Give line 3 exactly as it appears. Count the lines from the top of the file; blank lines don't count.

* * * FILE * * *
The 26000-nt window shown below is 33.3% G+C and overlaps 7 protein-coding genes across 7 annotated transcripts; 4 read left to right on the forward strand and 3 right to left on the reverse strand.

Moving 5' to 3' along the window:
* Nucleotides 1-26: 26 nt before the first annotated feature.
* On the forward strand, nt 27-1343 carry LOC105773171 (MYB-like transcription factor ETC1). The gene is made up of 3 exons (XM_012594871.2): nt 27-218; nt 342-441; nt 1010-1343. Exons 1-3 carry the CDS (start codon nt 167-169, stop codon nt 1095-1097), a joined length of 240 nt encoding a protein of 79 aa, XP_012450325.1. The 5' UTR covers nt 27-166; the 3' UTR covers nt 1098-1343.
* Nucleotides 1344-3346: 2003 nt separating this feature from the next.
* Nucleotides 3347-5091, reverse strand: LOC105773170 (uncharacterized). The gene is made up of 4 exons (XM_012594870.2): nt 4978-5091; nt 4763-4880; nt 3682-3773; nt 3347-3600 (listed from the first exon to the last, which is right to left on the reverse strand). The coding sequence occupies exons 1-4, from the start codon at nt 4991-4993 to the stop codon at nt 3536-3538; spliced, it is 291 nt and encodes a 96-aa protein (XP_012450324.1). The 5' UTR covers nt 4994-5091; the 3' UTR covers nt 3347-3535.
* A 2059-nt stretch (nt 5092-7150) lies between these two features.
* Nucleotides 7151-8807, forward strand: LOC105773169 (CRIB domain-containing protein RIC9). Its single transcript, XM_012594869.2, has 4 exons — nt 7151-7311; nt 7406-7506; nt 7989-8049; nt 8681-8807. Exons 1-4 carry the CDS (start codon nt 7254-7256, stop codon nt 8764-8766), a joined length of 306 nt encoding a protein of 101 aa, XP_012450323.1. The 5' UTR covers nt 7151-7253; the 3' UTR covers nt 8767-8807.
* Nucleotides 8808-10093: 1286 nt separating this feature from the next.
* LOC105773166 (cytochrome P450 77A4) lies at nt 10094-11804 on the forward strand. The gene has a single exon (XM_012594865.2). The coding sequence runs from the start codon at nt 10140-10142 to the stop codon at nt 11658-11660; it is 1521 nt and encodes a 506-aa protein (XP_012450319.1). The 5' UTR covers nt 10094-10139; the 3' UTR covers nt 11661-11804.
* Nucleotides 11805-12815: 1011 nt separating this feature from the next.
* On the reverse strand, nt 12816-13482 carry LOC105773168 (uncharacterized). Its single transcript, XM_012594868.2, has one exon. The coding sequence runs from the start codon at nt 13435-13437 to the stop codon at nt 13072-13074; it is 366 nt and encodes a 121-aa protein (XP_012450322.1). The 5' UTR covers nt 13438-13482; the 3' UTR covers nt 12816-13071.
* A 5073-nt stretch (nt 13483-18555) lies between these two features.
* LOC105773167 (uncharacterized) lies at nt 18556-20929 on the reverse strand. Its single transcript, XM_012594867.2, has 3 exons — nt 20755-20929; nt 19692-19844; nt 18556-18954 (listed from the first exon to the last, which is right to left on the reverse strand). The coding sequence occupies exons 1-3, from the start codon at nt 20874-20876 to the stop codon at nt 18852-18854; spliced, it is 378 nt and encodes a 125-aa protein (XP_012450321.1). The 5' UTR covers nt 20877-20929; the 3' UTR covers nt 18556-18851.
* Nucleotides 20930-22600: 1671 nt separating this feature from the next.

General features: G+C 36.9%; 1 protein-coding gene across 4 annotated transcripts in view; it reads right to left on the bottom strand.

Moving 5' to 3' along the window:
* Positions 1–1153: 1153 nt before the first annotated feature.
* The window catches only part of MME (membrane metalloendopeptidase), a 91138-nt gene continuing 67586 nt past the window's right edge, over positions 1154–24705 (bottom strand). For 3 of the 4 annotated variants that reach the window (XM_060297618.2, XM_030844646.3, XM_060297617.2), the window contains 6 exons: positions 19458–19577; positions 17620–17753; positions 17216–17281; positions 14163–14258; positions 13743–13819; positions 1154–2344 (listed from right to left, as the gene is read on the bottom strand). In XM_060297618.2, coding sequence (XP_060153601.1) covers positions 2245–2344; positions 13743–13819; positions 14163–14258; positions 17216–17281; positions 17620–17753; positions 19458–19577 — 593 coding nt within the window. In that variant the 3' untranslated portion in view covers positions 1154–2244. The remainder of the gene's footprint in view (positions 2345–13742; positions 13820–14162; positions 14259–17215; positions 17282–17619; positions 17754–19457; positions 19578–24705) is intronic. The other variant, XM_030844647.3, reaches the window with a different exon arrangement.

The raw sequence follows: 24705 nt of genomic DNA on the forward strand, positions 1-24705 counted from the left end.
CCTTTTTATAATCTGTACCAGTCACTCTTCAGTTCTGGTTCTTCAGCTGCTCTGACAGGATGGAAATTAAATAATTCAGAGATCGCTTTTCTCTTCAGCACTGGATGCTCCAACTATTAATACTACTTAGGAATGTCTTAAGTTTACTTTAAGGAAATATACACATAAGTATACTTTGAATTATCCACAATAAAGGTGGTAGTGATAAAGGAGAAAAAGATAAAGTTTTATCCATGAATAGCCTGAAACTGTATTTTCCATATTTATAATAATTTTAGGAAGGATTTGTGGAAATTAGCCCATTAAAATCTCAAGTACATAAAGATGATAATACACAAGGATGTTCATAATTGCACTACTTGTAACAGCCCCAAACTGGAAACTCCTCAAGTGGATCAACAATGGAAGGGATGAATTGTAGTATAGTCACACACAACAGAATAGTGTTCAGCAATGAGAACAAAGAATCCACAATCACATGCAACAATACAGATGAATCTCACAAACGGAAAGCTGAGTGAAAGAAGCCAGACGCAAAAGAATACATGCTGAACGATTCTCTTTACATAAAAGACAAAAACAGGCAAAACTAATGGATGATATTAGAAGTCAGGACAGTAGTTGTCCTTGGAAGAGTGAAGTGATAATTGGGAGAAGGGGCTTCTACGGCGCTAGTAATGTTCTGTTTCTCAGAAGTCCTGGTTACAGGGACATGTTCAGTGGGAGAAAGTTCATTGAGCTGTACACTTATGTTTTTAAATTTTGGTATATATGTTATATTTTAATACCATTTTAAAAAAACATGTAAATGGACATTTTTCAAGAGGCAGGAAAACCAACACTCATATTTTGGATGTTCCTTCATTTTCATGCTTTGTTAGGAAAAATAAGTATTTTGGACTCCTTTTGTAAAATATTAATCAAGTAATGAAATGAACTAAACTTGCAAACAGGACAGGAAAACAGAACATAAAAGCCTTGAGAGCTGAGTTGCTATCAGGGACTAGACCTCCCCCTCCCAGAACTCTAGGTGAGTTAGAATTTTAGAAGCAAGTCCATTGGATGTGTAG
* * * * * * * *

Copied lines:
* Nucleotides 1-26: 26 nt before the first annotated feature.